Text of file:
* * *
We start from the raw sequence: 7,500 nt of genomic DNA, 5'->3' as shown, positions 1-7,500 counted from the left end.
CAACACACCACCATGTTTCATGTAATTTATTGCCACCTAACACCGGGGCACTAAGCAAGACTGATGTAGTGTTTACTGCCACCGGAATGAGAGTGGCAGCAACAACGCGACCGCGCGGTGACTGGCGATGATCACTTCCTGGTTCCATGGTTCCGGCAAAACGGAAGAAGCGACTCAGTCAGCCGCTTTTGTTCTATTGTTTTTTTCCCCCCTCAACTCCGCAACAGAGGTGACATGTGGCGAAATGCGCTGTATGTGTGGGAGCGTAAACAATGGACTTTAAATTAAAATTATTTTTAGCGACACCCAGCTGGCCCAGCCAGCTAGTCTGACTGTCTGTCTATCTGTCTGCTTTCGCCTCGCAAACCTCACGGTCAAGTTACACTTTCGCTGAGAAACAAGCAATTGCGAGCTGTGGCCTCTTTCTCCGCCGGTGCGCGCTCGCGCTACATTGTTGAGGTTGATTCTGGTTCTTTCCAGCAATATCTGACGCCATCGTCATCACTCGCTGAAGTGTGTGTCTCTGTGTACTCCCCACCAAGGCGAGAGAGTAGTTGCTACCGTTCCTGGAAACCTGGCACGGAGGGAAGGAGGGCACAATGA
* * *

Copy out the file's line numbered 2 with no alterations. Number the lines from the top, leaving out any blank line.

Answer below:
CAACACACCACCATGTTTCATGTAATTTATTGCCACCTAACACCGGGGCACTAAGCAAGACTGATGTAGTGTTTACTGCCACCGGAATGAGAGTGGCAGCAACAACGCGACCGCGCGGTGACTGGCGATGATCACTTCCTGGTTCCATGGTTCCGGCAAAACGGAAGAAGCGACTCAGTCAGCCGCTTTTGTTCTATTGTTTTTTTCCCCCCTCAACTCCGCAACAGAGGTGACATGTGGCGAAATGCGCTGTATGTGTGGGAGCGTAAACAATGGACTTTAAATTAAAATTATTTTTAGCGACACCCAGCTGGCCCAGCCAGCTAGTCTGACTGTCTGTCTATCTGTCTGCTTTCGCCTCGCAAACCTCACGGTCAAGTTACACTTTCGCTGAGAAACAAGCAATTGCGAGCTGTGGCCTCTTTCTCCGCCGGTGCGCGCTCGCGCTACATTGTTGAGGTTGATTCTGGTTCTTTCCAGCAATATCTGACGCCATCGTCATCACTCGCTGAAGTGTGTGTCTCTGTGTACTCCCCACCAAGGCGAGAGAGTAGTTGCTACCGTTCCTGGAAACCTGGCACGGAGGGAAGGAGGGCACAATGA